William Burns, President Joe Biden’s pick to head the Central Intelligence Agency (CIA), admitted during his confirmation hearing last week that he received a gift of a group Super Bowl trip from a Saudi Arabian ambassador during his tenure as president of the Carnegie Endowment for International Peace, Breitbart reported.
Details of the trip, including when it was given and who else was invited, were not available. Burns was reportedly hired at the foreign policy think tank in 2015 after retiring from a decades-long career as a U.S. diplomat.
The CIA director nominee also said that he received other gifts from other foreign dignitaries while he worked for Carnegie, from a number of countries.
President Biden called King Salman of Saudi Arabia last week just as the Office of the Director of National Intelligence released a report indicating that the Saudi crown prince was responsible for ordering the killing of journalist Jamal Khashoggi in 2017, reports noted.
Ties to the CCP?
In addition to accepting foreign gifts from Saudi officials and others, Burns also reportedly has close ties to the Chinese Communist Party (CCP). According to Breitbart, Zhang Yichen, a Chinese businessman affiliated with two different CCP-linked organizations, was installed on Carnegie’s board during Burns’ tenure.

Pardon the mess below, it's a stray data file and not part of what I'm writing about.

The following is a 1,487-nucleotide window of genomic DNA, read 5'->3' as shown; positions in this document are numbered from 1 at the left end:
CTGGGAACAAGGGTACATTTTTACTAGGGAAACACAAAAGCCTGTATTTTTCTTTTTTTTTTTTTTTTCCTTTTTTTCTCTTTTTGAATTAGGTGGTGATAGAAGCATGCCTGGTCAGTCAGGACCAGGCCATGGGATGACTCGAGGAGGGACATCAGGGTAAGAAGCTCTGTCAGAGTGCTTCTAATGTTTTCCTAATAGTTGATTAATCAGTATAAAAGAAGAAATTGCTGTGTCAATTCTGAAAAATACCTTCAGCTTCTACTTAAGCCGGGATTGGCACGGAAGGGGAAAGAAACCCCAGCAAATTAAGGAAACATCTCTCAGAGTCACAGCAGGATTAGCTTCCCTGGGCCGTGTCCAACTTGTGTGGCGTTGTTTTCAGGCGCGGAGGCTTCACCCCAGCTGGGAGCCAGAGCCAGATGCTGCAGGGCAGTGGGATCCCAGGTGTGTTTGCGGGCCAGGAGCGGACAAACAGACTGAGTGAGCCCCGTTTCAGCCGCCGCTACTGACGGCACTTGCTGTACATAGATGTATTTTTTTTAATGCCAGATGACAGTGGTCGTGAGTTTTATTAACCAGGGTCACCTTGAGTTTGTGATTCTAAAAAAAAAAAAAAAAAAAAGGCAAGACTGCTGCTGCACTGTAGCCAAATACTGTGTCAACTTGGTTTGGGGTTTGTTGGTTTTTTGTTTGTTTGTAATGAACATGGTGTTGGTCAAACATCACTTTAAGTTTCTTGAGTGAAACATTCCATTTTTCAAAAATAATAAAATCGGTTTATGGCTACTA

Notably, Zhang’s firm and other related CCP organizations provided millions in funding to Carnegie’s initiatives before and during Burns’ tenure as its president.
Before his time working at Carnegie, Burns served as a deputy secretary of state under former President Barack Obama.
There is a general rule that prevents U.S. officials from receiving gifts from foreign governments; however, Burns was not in violation of that rule, as he was not a U.S. official when he received the gifts. Still, the gifts may lead some to think that Burns could be susceptible to foreign influence.
Confirmation in question
It is unclear whether the disclosure of the gifts will prevent Burns from being confirmed in an evenly divided Senate.
Biden’s first round of nominees didn’t receive much opposition during their hearings, but several later nominees have had contentious hearings in recent days. Assistant Health and Human Services (HHS) secretary nominee Rachel Levine has come under fire for refusing to answer questions about whether she supports minor children’s rights to have gender reassignment surgery and other treatments if they identify as transgender, the New York Post notes.
Rep. Deb Haaland (D-NM), Biden’s pick to head the U.S. Interior Department, has also come under fire for saying she wants to do away with fossil fuels.
California Attorney General Xavier Becerra and Judge Merrick Garland — picked to lead HHS and the Justice Department, respectively — were also grilled by Republicans, according to USA Today, but are expected to be confirmed to their new positions.